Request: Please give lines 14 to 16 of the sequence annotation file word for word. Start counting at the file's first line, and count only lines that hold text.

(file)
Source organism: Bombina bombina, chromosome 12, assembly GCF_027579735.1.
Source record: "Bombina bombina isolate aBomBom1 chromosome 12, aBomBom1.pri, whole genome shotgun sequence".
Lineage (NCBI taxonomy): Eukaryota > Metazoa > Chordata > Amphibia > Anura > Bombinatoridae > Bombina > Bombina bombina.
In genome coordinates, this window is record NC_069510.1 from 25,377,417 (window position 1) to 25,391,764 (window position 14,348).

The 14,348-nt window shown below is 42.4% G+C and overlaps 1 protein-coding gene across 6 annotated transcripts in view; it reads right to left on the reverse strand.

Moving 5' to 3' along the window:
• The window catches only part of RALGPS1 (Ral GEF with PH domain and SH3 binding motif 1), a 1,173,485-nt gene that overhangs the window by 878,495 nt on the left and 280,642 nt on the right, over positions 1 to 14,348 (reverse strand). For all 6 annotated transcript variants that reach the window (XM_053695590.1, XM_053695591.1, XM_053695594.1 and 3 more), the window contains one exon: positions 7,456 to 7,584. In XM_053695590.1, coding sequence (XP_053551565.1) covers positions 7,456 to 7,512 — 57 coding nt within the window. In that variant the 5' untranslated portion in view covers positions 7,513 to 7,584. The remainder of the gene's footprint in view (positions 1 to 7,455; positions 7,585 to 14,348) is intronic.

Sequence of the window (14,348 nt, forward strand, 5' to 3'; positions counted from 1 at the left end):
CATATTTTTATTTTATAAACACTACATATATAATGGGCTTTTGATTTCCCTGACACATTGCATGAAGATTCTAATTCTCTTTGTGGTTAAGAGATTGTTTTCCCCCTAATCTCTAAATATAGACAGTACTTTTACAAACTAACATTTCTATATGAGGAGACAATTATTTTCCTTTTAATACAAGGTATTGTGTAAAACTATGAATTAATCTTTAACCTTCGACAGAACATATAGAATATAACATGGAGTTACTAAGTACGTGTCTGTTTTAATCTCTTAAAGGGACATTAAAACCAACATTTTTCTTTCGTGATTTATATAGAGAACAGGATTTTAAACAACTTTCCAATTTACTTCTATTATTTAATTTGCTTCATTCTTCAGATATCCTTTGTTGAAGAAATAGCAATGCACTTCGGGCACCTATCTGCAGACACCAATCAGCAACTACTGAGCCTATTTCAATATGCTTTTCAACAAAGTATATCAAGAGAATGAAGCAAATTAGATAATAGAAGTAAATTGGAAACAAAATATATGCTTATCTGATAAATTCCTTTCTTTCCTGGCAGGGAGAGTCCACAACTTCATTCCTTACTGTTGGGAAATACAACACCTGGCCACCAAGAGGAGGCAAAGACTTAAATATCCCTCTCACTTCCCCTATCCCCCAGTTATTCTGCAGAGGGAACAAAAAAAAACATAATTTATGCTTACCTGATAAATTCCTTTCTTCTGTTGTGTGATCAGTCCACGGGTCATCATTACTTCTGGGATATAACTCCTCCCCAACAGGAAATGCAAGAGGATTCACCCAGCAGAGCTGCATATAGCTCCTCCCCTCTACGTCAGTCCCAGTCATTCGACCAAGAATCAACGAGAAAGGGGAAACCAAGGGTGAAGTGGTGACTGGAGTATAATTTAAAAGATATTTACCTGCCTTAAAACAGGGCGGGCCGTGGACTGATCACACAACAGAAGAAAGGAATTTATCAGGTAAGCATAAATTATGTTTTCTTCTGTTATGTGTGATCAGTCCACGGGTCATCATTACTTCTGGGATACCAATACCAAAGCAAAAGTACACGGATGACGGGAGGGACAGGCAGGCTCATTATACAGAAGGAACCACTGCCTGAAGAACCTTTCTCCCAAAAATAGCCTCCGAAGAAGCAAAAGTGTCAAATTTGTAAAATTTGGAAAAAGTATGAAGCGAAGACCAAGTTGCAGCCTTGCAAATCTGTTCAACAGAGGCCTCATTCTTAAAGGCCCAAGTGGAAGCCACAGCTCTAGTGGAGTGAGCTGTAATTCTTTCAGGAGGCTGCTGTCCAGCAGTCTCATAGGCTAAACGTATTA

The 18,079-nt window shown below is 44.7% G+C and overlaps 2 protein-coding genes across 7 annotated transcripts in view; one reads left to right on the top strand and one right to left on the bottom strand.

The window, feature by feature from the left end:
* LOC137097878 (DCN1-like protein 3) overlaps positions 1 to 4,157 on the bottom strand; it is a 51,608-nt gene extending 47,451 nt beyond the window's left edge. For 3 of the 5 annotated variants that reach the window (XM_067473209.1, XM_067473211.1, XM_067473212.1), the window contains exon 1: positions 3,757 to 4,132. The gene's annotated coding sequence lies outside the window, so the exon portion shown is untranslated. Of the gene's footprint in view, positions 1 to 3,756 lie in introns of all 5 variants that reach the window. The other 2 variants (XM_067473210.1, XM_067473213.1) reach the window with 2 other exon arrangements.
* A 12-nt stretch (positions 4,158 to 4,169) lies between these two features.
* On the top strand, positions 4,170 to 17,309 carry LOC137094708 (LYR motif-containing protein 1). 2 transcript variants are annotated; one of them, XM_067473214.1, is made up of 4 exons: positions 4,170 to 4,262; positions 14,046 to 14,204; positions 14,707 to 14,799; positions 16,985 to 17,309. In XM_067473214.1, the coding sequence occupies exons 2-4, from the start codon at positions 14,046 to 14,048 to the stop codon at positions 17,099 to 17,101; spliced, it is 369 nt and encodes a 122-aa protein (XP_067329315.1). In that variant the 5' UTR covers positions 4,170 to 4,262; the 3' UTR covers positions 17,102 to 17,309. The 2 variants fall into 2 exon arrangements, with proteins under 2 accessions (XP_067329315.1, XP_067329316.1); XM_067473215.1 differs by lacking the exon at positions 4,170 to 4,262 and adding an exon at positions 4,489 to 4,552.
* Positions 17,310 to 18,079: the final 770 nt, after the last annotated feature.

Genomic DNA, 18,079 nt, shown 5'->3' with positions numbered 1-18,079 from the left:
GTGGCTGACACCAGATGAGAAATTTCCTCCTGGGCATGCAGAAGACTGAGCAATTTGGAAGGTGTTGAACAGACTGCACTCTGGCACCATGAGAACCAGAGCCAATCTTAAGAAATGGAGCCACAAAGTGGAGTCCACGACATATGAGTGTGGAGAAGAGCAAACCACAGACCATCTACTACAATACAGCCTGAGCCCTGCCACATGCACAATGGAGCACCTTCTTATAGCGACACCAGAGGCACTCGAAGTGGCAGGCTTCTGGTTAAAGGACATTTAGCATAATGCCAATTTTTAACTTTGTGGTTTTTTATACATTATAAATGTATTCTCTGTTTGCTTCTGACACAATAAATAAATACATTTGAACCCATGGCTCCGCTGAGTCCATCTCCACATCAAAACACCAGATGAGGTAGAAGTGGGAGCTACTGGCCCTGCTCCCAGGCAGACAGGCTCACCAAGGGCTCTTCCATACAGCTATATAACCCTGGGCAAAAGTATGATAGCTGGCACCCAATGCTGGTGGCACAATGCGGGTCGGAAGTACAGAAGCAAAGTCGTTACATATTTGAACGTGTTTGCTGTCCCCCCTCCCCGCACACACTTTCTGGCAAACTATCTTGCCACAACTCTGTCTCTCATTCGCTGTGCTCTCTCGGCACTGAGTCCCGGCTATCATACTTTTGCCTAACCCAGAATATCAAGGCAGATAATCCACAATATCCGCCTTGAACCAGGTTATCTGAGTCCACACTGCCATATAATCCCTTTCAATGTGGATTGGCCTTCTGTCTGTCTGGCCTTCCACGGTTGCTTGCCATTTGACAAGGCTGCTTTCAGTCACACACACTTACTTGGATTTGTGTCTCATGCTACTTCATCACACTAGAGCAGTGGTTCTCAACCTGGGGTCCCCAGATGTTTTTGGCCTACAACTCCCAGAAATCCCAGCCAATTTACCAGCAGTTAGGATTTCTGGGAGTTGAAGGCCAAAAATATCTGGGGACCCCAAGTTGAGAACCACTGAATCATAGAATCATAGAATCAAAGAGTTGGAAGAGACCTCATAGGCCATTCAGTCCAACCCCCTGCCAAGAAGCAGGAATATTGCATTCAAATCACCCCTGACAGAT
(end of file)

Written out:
* On the top strand, positions 4,170 to 17,309 carry LOC137094708 (LYR motif-containing protein 1). 2 transcript variants are annotated; one of them, XM_067473214.1, is made up of 4 exons: positions 4,170 to 4,262; positions 14,046 to 14,204; positions 14,707 to 14,799; positions 16,985 to 17,309. In XM_067473214.1, the coding sequence occupies exons 2-4, from the start codon at positions 14,046 to 14,048 to the stop codon at positions 17,099 to 17,101; spliced, it is 369 nt and encodes a 122-aa protein (XP_067329315.1). In that variant the 5' UTR covers positions 4,170 to 4,262; the 3' UTR covers positions 17,102 to 17,309. The 2 variants fall into 2 exon arrangements, with proteins under 2 accessions (XP_067329315.1, XP_067329316.1); XM_067473215.1 differs by lacking the exon at positions 4,170 to 4,262 and adding an exon at positions 4,489 to 4,552.
* Positions 17,310 to 18,079: the final 770 nt, after the last annotated feature.

Genomic DNA, 18,079 nt, shown 5'->3' with positions numbered 1-18,079 from the left: